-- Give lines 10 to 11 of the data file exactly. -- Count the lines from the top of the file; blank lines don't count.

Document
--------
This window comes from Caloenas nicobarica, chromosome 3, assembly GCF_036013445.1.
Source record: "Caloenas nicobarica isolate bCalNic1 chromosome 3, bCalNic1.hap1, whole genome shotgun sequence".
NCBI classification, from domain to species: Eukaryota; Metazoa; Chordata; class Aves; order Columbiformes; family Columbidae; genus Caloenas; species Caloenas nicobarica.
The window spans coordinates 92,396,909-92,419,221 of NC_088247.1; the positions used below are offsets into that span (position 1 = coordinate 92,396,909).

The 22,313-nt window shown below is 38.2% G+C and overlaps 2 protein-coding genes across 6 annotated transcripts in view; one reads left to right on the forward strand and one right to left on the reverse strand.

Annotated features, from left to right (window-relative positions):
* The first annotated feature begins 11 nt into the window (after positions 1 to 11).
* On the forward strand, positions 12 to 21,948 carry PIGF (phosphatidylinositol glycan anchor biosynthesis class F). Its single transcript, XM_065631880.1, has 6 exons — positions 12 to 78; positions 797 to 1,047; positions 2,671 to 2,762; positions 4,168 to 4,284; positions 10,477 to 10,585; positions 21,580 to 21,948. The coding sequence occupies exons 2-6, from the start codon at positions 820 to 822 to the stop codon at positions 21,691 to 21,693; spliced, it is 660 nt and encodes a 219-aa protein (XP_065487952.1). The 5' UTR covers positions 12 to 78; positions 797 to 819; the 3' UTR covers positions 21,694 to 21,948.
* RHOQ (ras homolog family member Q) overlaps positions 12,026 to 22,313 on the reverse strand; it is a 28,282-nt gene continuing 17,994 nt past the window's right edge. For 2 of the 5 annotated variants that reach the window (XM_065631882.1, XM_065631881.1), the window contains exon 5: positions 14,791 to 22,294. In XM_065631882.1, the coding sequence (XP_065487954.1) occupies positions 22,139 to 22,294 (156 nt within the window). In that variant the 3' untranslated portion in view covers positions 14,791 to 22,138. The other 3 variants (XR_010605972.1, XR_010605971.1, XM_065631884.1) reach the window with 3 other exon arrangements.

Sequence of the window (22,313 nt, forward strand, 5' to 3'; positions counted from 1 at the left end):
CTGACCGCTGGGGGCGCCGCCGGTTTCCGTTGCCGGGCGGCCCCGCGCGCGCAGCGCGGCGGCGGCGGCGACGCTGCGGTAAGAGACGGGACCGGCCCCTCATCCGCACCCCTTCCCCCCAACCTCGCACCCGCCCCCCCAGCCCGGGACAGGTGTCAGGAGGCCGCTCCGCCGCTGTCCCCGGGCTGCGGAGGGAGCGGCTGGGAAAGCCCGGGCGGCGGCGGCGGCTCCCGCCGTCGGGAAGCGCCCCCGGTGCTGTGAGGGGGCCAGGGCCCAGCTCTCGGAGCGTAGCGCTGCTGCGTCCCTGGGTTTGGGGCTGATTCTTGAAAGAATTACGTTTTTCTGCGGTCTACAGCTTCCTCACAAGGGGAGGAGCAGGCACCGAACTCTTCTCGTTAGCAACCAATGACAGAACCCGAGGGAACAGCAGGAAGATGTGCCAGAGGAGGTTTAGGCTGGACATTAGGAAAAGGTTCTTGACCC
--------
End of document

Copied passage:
Sequence of the window (22,313 nt, forward strand, 5' to 3'; positions counted from 1 at the left end):
CTGACCGCTGGGGGCGCCGCCGGTTTCCGTTGCCGGGCGGCCCCGCGCGCGCAGCGCGGCGGCGGCGGCGACGCTGCGGTAAGAGACGGGACCGGCCCCTCATCCGCACCCCTTCCCCCCAACCTCGCACCCGCCCCCCCAGCCCGGGACAGGTGTCAGGAGGCCGCTCCGCCGCTGTCCCCGGGCTGCGGAGGGAGCGGCTGGGAAAGCCCGGGCGGCGGCGGCGGCTCCCGCCGTCGGGAAGCGCCCCCGGTGCTGTGAGGGGGCCAGGGCCCAGCTCTCGGAGCGTAGCGCTGCTGCGTCCCTGGGTTTGGGGCTGATTCTTGAAAGAATTACGTTTTTCTGCGGTCTACAGCTTCCTCACAAGGGGAGGAGCAGGCACCGAACTCTTCTCGTTAGCAACCAATGACAGAACCCGAGGGAACAGCAGGAAGATGTGCCAGAGGAGGTTTAGGCTGGACATTAGGAAAAGGTTCTTGACCC